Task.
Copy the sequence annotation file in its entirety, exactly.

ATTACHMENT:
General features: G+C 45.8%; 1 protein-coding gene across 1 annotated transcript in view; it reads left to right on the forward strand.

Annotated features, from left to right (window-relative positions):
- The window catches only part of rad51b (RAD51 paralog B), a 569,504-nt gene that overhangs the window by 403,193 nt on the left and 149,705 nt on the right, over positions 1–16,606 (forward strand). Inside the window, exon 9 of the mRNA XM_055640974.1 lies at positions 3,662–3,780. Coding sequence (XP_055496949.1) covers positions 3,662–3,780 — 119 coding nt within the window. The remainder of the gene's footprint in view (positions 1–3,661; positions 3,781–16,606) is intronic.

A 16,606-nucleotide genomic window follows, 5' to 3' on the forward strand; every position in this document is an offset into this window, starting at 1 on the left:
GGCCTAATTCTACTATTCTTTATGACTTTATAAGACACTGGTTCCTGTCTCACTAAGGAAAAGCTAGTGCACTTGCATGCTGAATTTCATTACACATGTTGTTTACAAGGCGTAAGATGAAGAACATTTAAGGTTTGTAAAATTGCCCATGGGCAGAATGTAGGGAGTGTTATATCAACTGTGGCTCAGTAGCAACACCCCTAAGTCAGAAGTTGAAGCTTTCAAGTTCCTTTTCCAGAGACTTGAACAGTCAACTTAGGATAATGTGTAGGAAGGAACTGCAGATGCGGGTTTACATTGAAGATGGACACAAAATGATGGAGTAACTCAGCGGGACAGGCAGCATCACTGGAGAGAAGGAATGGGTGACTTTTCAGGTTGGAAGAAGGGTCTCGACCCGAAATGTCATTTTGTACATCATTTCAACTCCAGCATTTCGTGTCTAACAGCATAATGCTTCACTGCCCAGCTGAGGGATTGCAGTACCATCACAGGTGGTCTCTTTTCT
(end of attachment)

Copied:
General features: G+C 45.8%; 1 protein-coding gene across 1 annotated transcript in view; it reads left to right on the forward strand.

Annotated features, from left to right (window-relative positions):
- The window catches only part of rad51b (RAD51 paralog B), a 569,504-nt gene that overhangs the window by 403,193 nt on the left and 149,705 nt on the right, over positions 1–16,606 (forward strand). Inside the window, exon 9 of the mRNA XM_055640974.1 lies at positions 3,662–3,780. Coding sequence (XP_055496949.1) covers positions 3,662–3,780 — 119 coding nt within the window. The remainder of the gene's footprint in view (positions 1–3,661; positions 3,781–16,606) is intronic.

A 16,606-nucleotide genomic window follows, 5' to 3' on the forward strand; every position in this document is an offset into this window, starting at 1 on the left:
GGCCTAATTCTACTATTCTTTATGACTTTATAAGACACTGGTTCCTGTCTCACTAAGGAAAAGCTAGTGCACTTGCATGCTGAATTTCATTACACATGTTGTTTACAAGGCGTAAGATGAAGAACATTTAAGGTTTGTAAAATTGCCCATGGGCAGAATGTAGGGAGTGTTATATCAACTGTGGCTCAGTAGCAACACCCCTAAGTCAGAAGTTGAAGCTTTCAAGTTCCTTTTCCAGAGACTTGAACAGTCAACTTAGGATAATGTGTAGGAAGGAACTGCAGATGCGGGTTTACATTGAAGATGGACACAAAATGATGGAGTAACTCAGCGGGACAGGCAGCATCACTGGAGAGAAGGAATGGGTGACTTTTCAGGTTGGAAGAAGGGTCTCGACCCGAAATGTCATTTTGTACATCATTTCAACTCCAGCATTTCGTGTCTAACAGCATAATGCTTCACTGCCCAGCTGAGGGATTGCAGTACCATCACAGGTGGTCTCTTTTCT